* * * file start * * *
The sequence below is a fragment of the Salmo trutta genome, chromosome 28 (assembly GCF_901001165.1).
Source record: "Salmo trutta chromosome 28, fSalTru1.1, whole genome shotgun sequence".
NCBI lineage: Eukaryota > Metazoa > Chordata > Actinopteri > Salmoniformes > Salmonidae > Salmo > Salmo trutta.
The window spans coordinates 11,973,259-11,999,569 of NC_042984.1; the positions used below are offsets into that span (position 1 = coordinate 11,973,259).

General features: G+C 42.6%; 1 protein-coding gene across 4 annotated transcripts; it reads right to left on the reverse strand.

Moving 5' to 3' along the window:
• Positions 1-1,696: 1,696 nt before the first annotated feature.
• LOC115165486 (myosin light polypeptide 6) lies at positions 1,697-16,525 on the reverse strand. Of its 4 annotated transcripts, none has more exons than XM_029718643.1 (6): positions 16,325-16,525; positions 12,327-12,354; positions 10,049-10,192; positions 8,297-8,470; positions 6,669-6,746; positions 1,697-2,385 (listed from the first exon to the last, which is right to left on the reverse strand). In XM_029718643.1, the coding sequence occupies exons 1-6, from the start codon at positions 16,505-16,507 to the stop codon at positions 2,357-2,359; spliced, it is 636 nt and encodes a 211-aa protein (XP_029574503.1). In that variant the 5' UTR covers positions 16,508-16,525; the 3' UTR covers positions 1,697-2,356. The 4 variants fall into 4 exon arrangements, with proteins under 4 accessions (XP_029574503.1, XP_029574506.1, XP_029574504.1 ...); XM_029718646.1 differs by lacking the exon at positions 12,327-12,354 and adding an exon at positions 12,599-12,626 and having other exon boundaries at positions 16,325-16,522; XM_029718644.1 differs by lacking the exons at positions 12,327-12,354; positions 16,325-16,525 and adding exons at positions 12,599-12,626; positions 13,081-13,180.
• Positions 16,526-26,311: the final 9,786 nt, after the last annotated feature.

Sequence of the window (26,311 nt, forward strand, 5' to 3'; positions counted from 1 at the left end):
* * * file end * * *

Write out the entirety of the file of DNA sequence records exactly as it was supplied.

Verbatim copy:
The sequence below is a fragment of the Salmo trutta genome, chromosome 28 (assembly GCF_901001165.1).
Source record: "Salmo trutta chromosome 28, fSalTru1.1, whole genome shotgun sequence".
NCBI lineage: Eukaryota > Metazoa > Chordata > Actinopteri > Salmoniformes > Salmonidae > Salmo > Salmo trutta.
The window spans coordinates 11,973,259-11,999,569 of NC_042984.1; the positions used below are offsets into that span (position 1 = coordinate 11,973,259).

General features: G+C 42.6%; 1 protein-coding gene across 4 annotated transcripts; it reads right to left on the reverse strand.

Moving 5' to 3' along the window:
• Positions 1-1,696: 1,696 nt before the first annotated feature.
• LOC115165486 (myosin light polypeptide 6) lies at positions 1,697-16,525 on the reverse strand. Of its 4 annotated transcripts, none has more exons than XM_029718643.1 (6): positions 16,325-16,525; positions 12,327-12,354; positions 10,049-10,192; positions 8,297-8,470; positions 6,669-6,746; positions 1,697-2,385 (listed from the first exon to the last, which is right to left on the reverse strand). In XM_029718643.1, the coding sequence occupies exons 1-6, from the start codon at positions 16,505-16,507 to the stop codon at positions 2,357-2,359; spliced, it is 636 nt and encodes a 211-aa protein (XP_029574503.1). In that variant the 5' UTR covers positions 16,508-16,525; the 3' UTR covers positions 1,697-2,356. The 4 variants fall into 4 exon arrangements, with proteins under 4 accessions (XP_029574503.1, XP_029574506.1, XP_029574504.1 ...); XM_029718646.1 differs by lacking the exon at positions 12,327-12,354 and adding an exon at positions 12,599-12,626 and having other exon boundaries at positions 16,325-16,522; XM_029718644.1 differs by lacking the exons at positions 12,327-12,354; positions 16,325-16,525 and adding exons at positions 12,599-12,626; positions 13,081-13,180.
• Positions 16,526-26,311: the final 9,786 nt, after the last annotated feature.

Sequence of the window (26,311 nt, forward strand, 5' to 3'; positions counted from 1 at the left end):